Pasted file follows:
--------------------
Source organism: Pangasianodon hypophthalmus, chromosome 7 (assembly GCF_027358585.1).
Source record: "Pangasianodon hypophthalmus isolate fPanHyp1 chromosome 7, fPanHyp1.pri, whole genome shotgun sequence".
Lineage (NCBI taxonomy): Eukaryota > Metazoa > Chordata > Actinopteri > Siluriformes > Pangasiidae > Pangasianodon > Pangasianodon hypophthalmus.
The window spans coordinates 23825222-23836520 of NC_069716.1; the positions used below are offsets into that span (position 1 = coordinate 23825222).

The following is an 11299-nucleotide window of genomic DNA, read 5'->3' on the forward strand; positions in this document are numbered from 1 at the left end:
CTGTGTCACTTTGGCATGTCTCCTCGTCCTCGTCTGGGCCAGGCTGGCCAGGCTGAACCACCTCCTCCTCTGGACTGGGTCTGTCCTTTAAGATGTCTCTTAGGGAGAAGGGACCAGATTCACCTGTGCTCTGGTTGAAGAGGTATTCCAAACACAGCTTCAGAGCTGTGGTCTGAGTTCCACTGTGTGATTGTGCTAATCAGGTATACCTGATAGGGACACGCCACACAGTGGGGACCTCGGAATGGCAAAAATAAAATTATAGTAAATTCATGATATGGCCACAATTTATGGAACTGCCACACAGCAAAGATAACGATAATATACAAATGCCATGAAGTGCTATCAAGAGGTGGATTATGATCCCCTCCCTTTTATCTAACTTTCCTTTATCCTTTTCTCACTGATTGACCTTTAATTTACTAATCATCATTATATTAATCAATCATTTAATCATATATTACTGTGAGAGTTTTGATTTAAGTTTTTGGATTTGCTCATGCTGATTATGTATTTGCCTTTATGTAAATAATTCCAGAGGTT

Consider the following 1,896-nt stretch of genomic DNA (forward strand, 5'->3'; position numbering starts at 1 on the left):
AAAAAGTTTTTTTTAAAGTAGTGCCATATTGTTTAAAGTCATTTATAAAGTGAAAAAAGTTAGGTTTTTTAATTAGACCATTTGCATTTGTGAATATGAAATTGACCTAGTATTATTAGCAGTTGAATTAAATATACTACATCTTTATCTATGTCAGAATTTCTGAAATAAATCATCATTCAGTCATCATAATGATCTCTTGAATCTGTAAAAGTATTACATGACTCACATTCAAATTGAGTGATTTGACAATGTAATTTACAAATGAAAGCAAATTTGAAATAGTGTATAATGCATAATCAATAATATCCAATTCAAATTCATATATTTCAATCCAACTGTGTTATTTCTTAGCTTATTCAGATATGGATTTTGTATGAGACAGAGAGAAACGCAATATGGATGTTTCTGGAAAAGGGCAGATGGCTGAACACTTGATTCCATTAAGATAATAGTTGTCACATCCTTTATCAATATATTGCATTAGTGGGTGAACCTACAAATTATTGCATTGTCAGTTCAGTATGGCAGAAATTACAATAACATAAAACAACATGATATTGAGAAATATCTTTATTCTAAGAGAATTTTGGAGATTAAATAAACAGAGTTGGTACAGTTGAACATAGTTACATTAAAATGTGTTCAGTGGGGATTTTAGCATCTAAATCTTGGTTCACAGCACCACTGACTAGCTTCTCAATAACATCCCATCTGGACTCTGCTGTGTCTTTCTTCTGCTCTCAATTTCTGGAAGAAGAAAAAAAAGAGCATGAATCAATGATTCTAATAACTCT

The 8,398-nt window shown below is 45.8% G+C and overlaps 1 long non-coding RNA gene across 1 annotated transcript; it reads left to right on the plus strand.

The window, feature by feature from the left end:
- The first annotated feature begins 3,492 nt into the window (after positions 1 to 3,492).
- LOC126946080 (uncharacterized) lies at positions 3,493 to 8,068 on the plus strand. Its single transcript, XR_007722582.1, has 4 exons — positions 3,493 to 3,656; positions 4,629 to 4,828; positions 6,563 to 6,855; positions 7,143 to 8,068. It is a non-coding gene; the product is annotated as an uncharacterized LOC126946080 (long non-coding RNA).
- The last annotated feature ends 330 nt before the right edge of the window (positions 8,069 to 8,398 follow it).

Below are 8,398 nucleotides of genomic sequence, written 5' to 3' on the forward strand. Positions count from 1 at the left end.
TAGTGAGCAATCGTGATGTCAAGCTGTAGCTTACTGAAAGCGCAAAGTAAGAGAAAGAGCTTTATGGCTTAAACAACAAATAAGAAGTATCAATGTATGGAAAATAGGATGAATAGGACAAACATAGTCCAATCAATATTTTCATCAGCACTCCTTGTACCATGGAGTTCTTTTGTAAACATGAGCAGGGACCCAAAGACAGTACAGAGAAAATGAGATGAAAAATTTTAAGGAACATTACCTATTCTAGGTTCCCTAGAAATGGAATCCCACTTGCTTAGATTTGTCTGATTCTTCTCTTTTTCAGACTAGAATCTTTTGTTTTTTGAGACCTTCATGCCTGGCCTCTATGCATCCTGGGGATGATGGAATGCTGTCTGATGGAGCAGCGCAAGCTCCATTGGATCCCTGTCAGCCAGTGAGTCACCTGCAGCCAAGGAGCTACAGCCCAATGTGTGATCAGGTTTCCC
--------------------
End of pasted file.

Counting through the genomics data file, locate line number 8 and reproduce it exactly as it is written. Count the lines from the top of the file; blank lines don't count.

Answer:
AAAAAGTTTTTTTTAAAGTAGTGCCATATTGTTTAAAGTCATTTATAAAGTGAAAAAAGTTAGGTTTTTTAATTAGACCATTTGCATTTGTGAATATGAAATTGACCTAGTATTATTAGCAGTTGAATTAAATATACTACATCTTTATCTATGTCAGAATTTCTGAAATAAATCATCATTCAGTCATCATAATGATCTCTTGAATCTGTAAAAGTATTACATGACTCACATTCAAATTGAGTGATTTGACAATGTAATTTACAAATGAAAGCAAATTTGAAATAGTGTATAATGCATAATCAATAATATCCAATTCAAATTCATATATTTCAATCCAACTGTGTTATTTCTTAGCTTATTCAGATATGGATTTTGTATGAGACAGAGAGAAACGCAATATGGATGTTTCTGGAAAAGGGCAGATGGCTGAACACTTGATTCCATTAAGATAATAGTTGTCACATCCTTTATCAATATATTGCATTAGTGGGTGAACCTACAAATTATTGCATTGTCAGTTCAGTATGGCAGAAATTACAATAACATAAAACAACATGATATTGAGAAATATCTTTATTCTAAGAGAATTTTGGAGATTAAATAAACAGAGTTGGTACAGTTGAACATAGTTACATTAAAATGTGTTCAGTGGGGATTTTAGCATCTAAATCTTGGTTCACAGCACCACTGACTAGCTTCTCAATAACATCCCATCTGGACTCTGCTGTGTCTTTCTTCTGCTCTCAATTTCTGGAAGAAGAAAAAAAAGAGCATGAATCAATGATTCTAATAACTCT